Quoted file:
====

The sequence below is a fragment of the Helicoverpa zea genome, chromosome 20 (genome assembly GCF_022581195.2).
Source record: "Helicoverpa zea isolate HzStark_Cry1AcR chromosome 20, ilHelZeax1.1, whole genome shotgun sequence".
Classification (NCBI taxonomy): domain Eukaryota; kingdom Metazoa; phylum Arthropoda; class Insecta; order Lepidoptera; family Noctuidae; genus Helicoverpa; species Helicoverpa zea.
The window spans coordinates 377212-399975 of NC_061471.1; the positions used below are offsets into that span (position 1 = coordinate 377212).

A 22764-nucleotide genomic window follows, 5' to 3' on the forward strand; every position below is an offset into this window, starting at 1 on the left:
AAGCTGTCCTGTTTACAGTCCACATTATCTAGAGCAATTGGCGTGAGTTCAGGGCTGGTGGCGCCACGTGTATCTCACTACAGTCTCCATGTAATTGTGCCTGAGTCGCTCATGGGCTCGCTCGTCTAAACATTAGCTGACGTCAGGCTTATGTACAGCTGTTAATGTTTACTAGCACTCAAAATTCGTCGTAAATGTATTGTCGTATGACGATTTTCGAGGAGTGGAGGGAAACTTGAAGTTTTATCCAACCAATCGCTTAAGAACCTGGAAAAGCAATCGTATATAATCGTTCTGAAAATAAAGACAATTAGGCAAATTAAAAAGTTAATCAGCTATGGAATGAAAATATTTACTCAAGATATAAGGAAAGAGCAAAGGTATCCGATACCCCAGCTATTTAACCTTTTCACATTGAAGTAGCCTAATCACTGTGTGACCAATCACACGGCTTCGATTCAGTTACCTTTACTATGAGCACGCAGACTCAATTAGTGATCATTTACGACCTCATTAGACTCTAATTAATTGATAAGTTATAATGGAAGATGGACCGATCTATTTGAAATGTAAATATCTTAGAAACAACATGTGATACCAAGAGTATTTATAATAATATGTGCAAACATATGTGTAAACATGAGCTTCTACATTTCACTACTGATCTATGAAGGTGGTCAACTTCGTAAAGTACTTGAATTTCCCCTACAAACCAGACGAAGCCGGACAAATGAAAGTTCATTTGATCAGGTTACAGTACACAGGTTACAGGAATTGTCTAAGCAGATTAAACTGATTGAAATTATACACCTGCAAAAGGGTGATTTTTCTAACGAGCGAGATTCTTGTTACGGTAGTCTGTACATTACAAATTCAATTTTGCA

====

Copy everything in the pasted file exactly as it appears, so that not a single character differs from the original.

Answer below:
The sequence below is a fragment of the Helicoverpa zea genome, chromosome 20 (genome assembly GCF_022581195.2).
Source record: "Helicoverpa zea isolate HzStark_Cry1AcR chromosome 20, ilHelZeax1.1, whole genome shotgun sequence".
Classification (NCBI taxonomy): domain Eukaryota; kingdom Metazoa; phylum Arthropoda; class Insecta; order Lepidoptera; family Noctuidae; genus Helicoverpa; species Helicoverpa zea.
The window spans coordinates 377212-399975 of NC_061471.1; the positions used below are offsets into that span (position 1 = coordinate 377212).

A 22764-nucleotide genomic window follows, 5' to 3' on the forward strand; every position below is an offset into this window, starting at 1 on the left:
AAGCTGTCCTGTTTACAGTCCACATTATCTAGAGCAATTGGCGTGAGTTCAGGGCTGGTGGCGCCACGTGTATCTCACTACAGTCTCCATGTAATTGTGCCTGAGTCGCTCATGGGCTCGCTCGTCTAAACATTAGCTGACGTCAGGCTTATGTACAGCTGTTAATGTTTACTAGCACTCAAAATTCGTCGTAAATGTATTGTCGTATGACGATTTTCGAGGAGTGGAGGGAAACTTGAAGTTTTATCCAACCAATCGCTTAAGAACCTGGAAAAGCAATCGTATATAATCGTTCTGAAAATAAAGACAATTAGGCAAATTAAAAAGTTAATCAGCTATGGAATGAAAATATTTACTCAAGATATAAGGAAAGAGCAAAGGTATCCGATACCCCAGCTATTTAACCTTTTCACATTGAAGTAGCCTAATCACTGTGTGACCAATCACACGGCTTCGATTCAGTTACCTTTACTATGAGCACGCAGACTCAATTAGTGATCATTTACGACCTCATTAGACTCTAATTAATTGATAAGTTATAATGGAAGATGGACCGATCTATTTGAAATGTAAATATCTTAGAAACAACATGTGATACCAAGAGTATTTATAATAATATGTGCAAACATATGTGTAAACATGAGCTTCTACATTTCACTACTGATCTATGAAGGTGGTCAACTTCGTAAAGTACTTGAATTTCCCCTACAAACCAGACGAAGCCGGACAAATGAAAGTTCATTTGATCAGGTTACAGTACACAGGTTACAGGAATTGTCTAAGCAGATTAAACTGATTGAAATTATACACCTGCAAAAGGGTGATTTTTCTAACGAGCGAGATTCTTGTTACGGTAGTCTGTACATTACAAATTCAATTTTGCA